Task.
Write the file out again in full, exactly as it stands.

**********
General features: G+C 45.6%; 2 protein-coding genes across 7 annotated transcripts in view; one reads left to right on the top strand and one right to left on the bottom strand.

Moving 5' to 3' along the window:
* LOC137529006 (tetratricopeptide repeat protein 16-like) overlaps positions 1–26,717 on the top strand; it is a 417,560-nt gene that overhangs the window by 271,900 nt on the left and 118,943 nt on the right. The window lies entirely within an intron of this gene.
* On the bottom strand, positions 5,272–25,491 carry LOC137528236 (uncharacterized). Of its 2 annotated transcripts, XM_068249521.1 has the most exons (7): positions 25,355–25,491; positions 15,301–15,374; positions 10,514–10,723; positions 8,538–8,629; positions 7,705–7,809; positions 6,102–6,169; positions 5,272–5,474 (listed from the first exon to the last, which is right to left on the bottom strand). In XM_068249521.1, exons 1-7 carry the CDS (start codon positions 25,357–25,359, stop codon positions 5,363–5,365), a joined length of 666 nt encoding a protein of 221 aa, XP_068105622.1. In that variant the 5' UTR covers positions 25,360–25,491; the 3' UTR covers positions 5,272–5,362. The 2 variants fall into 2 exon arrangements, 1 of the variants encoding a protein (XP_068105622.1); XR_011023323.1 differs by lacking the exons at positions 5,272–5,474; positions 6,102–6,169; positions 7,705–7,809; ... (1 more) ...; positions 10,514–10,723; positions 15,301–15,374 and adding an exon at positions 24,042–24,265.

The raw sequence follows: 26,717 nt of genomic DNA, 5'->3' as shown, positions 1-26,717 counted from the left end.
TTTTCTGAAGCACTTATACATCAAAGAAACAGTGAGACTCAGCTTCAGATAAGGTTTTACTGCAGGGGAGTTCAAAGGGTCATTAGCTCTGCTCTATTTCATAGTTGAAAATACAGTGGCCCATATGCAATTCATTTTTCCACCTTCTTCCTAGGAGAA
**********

General features: G+C 45.6%; 2 protein-coding genes across 7 annotated transcripts in view; one reads left to right on the top strand and one right to left on the bottom strand.

Moving 5' to 3' along the window:
* LOC137529006 (tetratricopeptide repeat protein 16-like) overlaps positions 1–26,717 on the top strand; it is a 417,560-nt gene that overhangs the window by 271,900 nt on the left and 118,943 nt on the right. The window lies entirely within an intron of this gene.
* On the bottom strand, positions 5,272–25,491 carry LOC137528236 (uncharacterized). Of its 2 annotated transcripts, XM_068249521.1 has the most exons (7): positions 25,355–25,491; positions 15,301–15,374; positions 10,514–10,723; positions 8,538–8,629; positions 7,705–7,809; positions 6,102–6,169; positions 5,272–5,474 (listed from the first exon to the last, which is right to left on the bottom strand). In XM_068249521.1, exons 1-7 carry the CDS (start codon positions 25,357–25,359, stop codon positions 5,363–5,365), a joined length of 666 nt encoding a protein of 221 aa, XP_068105622.1. In that variant the 5' UTR covers positions 25,360–25,491; the 3' UTR covers positions 5,272–5,362. The 2 variants fall into 2 exon arrangements, 1 of the variants encoding a protein (XP_068105622.1); XR_011023323.1 differs by lacking the exons at positions 5,272–5,474; positions 6,102–6,169; positions 7,705–7,809; ... (1 more) ...; positions 10,514–10,723; positions 15,301–15,374 and adding an exon at positions 24,042–24,265.

The raw sequence follows: 26,717 nt of genomic DNA, 5'->3' as shown, positions 1-26,717 counted from the left end.
TTTTCTGAAGCACTTATACATCAAAGAAACAGTGAGACTCAGCTTCAGATAAGGTTTTACTGCAGGGGAGTTCAAAGGGTCATTAGCTCTGCTCTATTTCATAGTTGAAAATACAGTGGCCCATATGCAATTCATTTTTCCACCTTCTTCCTAGGAGAA